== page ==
King Charles will become the first member of the royal family to convey "sorrow" over Britain's handling of the Mau Mau uprising when he visits Kenya this week.
According to his deputy private secretary, Chris Fitzgerald, the King will "acknowledge the more painful aspects of the UK and Kenya's shared history”, including the so-called "Emergency" period from 1952-1960, in which Britain violently suppressed an uprising against colonial rule.
The Mail on Sunday reported that the King "will acknowledge that Kenyans were tortured during the reprisals for the 1950s revolt" but will "stop short of issuing an official apology".
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A royal source told the paper that Charles would "be working on his speeches for the state visit up to the last minute and always has sensitivity in mind", adding: "He will be mindful of expressing deep sorrow."
In 2013, the government agreed to pay almost £20 million in compensation to the Kenyan victims of torture during the uprising. The Kenya Human Rights Commission has estimated that 90,000 Kenyans were executed, tortured or maimed during Britain's crackdown after the rebellion.
King should 'cough up' official apology
King Charles should "stop choking on those two words, 'I apologise'," said Caroline Elkins in The Observer, and just "cough them up". An official apology "will probably trigger all sorts of liability issues" for the King and the British government, but the monarchy could use its £20 billion of wealth "to cover this".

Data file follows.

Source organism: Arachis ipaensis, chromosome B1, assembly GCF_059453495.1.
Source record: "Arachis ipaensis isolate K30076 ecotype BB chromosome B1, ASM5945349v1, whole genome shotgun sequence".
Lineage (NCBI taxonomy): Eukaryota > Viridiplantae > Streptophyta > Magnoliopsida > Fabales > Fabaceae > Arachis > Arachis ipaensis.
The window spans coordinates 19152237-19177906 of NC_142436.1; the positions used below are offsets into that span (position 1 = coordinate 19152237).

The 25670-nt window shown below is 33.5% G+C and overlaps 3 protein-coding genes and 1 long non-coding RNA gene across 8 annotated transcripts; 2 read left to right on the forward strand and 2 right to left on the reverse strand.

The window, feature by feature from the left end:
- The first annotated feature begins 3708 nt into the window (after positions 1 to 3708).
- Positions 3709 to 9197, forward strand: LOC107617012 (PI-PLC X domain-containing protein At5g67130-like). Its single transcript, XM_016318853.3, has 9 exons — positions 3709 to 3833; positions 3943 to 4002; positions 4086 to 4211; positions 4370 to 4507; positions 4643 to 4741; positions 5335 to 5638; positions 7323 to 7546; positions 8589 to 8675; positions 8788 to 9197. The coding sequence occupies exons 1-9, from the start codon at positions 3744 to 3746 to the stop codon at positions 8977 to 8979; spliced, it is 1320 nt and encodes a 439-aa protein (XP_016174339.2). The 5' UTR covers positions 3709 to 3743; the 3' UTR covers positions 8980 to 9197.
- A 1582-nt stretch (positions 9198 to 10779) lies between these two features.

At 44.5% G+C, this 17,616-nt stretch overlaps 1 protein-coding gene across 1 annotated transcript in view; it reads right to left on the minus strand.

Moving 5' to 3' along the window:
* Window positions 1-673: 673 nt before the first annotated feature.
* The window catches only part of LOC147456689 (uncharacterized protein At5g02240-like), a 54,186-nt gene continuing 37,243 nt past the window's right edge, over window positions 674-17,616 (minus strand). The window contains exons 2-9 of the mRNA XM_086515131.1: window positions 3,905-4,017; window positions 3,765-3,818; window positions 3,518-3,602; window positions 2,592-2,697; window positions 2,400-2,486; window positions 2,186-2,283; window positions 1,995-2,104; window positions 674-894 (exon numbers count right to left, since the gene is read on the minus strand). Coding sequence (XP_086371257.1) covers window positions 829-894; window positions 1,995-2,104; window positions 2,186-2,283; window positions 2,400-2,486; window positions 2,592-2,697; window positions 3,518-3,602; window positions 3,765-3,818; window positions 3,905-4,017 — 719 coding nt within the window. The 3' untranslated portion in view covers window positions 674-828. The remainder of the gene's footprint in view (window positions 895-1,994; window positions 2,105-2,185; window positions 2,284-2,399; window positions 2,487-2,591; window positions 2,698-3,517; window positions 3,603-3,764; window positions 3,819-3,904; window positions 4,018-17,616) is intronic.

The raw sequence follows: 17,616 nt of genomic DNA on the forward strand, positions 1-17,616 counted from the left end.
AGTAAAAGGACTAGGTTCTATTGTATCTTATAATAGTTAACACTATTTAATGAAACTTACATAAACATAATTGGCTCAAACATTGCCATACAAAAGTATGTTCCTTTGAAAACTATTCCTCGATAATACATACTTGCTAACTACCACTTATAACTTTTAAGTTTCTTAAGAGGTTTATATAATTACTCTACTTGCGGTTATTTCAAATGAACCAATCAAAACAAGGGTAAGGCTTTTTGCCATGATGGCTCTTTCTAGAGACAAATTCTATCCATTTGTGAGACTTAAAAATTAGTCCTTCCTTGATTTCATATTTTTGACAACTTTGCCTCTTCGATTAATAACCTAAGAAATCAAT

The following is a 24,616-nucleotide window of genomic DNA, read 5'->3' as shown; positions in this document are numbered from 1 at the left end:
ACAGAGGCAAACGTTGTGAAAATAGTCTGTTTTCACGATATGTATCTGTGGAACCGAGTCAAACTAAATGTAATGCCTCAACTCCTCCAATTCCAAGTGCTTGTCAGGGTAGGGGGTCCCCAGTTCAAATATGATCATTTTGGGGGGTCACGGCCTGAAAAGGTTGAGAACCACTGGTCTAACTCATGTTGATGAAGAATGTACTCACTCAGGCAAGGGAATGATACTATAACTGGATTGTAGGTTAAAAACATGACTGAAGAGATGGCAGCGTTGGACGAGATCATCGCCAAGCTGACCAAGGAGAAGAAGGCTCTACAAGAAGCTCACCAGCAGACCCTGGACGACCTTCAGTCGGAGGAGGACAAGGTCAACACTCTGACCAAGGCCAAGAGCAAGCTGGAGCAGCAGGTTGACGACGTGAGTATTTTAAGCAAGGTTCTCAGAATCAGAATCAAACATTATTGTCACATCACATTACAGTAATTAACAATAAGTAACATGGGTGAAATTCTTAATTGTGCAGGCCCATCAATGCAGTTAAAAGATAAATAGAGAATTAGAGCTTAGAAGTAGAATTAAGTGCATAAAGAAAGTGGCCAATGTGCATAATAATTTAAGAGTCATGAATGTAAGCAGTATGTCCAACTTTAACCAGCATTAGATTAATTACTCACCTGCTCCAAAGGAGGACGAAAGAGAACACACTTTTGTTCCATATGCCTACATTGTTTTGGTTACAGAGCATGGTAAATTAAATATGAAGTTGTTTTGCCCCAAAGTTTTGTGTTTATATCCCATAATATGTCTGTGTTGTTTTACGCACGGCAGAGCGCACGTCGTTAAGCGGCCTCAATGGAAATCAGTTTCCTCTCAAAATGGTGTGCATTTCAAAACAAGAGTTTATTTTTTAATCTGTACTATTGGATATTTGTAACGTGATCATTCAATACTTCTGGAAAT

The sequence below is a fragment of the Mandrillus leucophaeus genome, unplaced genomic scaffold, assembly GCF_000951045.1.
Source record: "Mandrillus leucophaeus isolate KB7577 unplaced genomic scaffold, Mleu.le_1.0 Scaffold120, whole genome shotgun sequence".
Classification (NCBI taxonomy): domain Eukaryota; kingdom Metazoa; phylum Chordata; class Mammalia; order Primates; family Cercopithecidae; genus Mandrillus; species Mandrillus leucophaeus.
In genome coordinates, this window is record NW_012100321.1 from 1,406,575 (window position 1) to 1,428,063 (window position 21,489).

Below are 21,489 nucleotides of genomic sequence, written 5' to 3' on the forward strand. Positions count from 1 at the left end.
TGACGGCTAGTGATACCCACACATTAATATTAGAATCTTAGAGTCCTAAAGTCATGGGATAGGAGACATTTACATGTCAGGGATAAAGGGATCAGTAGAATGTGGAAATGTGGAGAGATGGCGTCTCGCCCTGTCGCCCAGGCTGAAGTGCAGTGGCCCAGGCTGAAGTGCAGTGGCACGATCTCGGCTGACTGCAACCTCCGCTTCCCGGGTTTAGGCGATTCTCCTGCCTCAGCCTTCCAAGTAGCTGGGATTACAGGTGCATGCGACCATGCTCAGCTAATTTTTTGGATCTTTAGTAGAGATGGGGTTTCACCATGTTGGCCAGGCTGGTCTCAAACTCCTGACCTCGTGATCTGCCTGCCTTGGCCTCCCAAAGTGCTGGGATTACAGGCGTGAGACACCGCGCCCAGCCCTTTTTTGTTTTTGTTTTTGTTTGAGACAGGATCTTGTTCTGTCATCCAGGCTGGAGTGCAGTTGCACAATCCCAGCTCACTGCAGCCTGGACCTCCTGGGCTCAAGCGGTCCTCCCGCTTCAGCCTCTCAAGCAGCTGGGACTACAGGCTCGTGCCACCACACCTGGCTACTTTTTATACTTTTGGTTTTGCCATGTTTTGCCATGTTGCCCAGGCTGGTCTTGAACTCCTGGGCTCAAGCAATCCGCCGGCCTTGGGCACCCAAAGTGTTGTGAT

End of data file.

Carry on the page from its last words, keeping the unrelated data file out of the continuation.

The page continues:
And there would be "no better place" for a "first formal apology for colonial crimes" than Kenya, continued Elkins. It was there that Queen Elizabeth II acceded to the throne in February 1952 "and where, just a year later, her picture, in full regalia, hung in the detention camps where thousands of Africans were tortured, often while being forced to sing God Save the Queen."
King will be 'walking a tightrope'
As the King's first state visit to an African nation, and his first to a Commonwealth member, since he ascended the throne last year, the trip will be "closely watched" around the world, said The Associated Press. The King "has already shown a willingness to address difficult issues" such as by "opening the royal archives to researchers studying the monarchy's links to the slave trade", and before succeeding his mother, acknowledging the "appalling atrocity of slavery" during a speech in Barbados.
Yet, the King should avoid turning the trip into a "misery tour", said Richard Eden in the Daily Mail's Palace Confidential newsletter. "Our Royal Family should be optimistic, joyful ambassadors for Britain" and not "miserable apologists for empire".
Royal visits to former colonies have "long been delicate", said The New York Times (NYT), "but in the aftermath of the Black Lives Matter movement, they have become fraught". King Charles will be "walking a tightrope" during the visit, said Nic Cheeseman, professor of democracy at the University of Birmingham. "He wants to say something strong enough to show that he gets it", but not so strong that it would open the British government, and the monarchy, to "calls for more reparations".
Buckingham Palace will also be trying to avoid the "public relations donnybrook" of the Duke and Duchess of Cambridge's tour of the Caribbean last year, from which the "lingering image was one of William, in a white dress uniform, riding in the same open-top Land Rover that had carried the queen and Prince Philip in 1962", an image that, for many Jamaicans, resembled "a caricature of a colonial proconsul inspecting his troops", continued the NYT.
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